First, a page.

Supporters of Libya's leader Muammar Gaddafi look on during a rally in the town of Al-Ajaylat
Supporters of Libya's leader Muammar Gaddafi look on during a rally in the town of Al-Ajaylat

While the international community battles over road maps, peace talks and cease fire plans, saying they are in touch with the Libyan government, one leader, Muammar Gaddafi seems blissfully unaware that he supposedly is on the brink of accepting a deal that will force him to step down from power.

Ridiculing all the parties involved either on a military or diplomatic level, the Libyan leader has ruled out any negotiations with rebels over the future of the North African country.

Despite U.S. Secretary of state Hillary Clinton attending a meeting in Turkey last week, to discuss the future of Libya with officials from 32 countries, Gaddafi on Thursday, proved that he still rules and has no intention of leaving.

Addressing the crowdin an audio message broadcasted to thousands of supporters at a rally in his home town of Sirte, a city halfway between Tripoli and the opposition-held Benghazi, Gaddafi said there would not be any talks between him and the opposition until what he called "judgement day".

The rebels have been seeking to end his 41-year rule for six months, and despite the support of NATO, a bombing campaign on Tripoli and supplies of weapons being handed over to them by both France and Qatar, they have not yet managed to oust the former "freedom fighter" and leader of the Libyan Arab Jamahiriya.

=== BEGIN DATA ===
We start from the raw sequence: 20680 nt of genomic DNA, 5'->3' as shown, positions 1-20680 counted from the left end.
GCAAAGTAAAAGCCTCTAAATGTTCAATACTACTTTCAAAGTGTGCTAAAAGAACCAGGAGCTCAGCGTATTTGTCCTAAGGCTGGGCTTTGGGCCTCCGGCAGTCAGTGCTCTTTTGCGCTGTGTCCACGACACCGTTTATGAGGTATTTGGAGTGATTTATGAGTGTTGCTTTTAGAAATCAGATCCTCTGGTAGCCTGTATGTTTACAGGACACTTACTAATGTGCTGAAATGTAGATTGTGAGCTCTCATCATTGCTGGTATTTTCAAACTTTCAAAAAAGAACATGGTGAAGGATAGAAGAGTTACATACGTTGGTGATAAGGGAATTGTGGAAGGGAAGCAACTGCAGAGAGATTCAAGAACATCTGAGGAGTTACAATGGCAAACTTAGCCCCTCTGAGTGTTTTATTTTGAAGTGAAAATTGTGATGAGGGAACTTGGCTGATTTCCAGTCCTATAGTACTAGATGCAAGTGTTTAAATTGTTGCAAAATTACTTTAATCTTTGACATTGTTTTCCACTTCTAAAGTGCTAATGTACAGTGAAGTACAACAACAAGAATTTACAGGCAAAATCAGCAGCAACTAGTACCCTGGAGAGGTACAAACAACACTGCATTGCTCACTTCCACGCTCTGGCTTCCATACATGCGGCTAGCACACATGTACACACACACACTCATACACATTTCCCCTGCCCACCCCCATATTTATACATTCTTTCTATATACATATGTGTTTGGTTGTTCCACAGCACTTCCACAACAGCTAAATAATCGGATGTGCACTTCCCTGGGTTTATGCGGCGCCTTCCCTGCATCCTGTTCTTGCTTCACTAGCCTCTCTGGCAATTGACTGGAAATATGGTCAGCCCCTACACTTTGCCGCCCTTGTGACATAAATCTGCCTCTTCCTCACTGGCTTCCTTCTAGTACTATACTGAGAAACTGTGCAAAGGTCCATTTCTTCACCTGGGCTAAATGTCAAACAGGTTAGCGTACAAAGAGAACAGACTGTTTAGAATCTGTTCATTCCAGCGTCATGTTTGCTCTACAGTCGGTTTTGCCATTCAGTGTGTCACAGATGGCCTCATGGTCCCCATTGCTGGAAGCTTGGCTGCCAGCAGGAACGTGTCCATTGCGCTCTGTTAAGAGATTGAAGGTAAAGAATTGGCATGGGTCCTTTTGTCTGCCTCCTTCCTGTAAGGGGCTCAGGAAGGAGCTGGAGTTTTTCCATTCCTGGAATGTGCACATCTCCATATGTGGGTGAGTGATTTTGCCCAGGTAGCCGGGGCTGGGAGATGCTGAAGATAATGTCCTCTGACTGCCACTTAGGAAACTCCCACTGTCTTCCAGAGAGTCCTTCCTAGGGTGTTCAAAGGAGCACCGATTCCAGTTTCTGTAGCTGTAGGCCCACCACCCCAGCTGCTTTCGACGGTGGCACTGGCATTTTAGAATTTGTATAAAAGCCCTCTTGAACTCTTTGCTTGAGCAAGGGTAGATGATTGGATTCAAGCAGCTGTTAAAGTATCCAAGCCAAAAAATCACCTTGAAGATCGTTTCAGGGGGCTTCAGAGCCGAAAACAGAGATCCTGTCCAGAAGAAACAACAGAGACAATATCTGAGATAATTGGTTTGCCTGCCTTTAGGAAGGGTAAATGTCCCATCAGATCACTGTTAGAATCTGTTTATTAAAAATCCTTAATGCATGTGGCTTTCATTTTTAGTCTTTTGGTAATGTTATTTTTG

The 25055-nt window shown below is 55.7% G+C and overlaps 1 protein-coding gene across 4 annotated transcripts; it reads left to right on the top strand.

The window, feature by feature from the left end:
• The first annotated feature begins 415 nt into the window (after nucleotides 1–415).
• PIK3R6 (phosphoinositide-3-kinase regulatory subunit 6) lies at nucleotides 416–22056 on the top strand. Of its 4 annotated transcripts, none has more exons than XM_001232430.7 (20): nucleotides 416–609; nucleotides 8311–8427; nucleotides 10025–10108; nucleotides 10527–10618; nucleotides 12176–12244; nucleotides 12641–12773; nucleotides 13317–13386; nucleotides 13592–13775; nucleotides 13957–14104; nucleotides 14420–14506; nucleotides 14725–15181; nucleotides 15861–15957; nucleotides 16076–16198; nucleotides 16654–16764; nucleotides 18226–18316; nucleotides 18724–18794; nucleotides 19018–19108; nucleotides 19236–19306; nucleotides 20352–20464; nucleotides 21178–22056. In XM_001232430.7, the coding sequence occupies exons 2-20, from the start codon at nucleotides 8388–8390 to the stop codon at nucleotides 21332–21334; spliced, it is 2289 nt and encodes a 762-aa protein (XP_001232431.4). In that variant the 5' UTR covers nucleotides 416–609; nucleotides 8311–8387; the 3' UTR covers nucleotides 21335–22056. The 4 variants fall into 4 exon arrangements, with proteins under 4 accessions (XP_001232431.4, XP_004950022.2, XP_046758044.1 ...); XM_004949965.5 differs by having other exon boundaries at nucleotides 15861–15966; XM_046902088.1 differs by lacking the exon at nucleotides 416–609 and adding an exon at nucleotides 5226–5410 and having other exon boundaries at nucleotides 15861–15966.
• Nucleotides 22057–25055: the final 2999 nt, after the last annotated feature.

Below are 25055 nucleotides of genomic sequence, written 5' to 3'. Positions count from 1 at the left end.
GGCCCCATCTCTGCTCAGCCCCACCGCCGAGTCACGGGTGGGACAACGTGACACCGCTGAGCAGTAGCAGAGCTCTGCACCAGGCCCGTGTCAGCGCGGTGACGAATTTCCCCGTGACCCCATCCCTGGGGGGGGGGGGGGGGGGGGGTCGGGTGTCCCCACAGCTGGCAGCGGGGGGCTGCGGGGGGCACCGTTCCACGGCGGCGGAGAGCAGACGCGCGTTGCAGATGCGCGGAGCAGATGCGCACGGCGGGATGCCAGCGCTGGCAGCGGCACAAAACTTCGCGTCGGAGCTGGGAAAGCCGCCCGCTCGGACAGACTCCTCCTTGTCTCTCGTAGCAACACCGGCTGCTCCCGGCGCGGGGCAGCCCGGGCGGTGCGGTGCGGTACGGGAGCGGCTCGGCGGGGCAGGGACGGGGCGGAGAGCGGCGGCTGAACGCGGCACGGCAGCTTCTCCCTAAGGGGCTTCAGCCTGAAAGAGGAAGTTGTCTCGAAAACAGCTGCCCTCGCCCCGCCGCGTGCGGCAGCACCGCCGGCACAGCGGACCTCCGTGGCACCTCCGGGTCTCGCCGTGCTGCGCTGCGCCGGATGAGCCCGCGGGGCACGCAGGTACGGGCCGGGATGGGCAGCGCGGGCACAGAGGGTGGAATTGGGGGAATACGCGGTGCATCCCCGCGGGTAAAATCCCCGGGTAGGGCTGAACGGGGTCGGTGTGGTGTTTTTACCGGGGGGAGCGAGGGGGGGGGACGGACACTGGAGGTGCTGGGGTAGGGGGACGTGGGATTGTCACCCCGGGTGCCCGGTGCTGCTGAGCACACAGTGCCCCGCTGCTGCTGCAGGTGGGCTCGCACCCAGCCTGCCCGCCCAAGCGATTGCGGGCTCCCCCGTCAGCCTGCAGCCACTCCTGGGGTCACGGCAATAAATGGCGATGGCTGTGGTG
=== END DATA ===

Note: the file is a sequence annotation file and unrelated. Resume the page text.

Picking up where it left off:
Col Gaddafi has now clearly proven he is still a tough adversary as neither military force nor diplomatic efforts seem to have an impact on him.

Despite soldiers' defections, cash and fuel shortages and half of the world trying to oust him, Gaddafi does not seem inclined to step down any time soon.

Also, the leader still has his loyal followers as while western aircraft hit two rocket launchers and three armed vehicles around Misratah and 13 targets in and around Zliten, the next town to the west on the road to the Libyan capital Tripoli, in Sirte, his supporters wore green hats, had their faces painted with pro-Gaddafi slogans while waving the Libyan flag.

One of Sky's chief correspondents Stuart Ramsay was among a group of foreign journalists who were taken to the rally by the Tripoli government and said "Colonel Gaddafi's message is winning over everything else. The message is, "NATOroutinely kills children and the rebels are foreigners'. It is as simple as that."

Ramsay added: "Sirte remains very much a Gaddafi stronghold. His military is here and his tribal roots are here.

"It is only a few months ago the rebels thought they were going to be able to take this city, but that is not the impression you get anymore."

So is Gaddafi mocking the international community, or is the international community mocking him by suggesting that he is preparing to leave? Unfortunately, only time will tell it seems.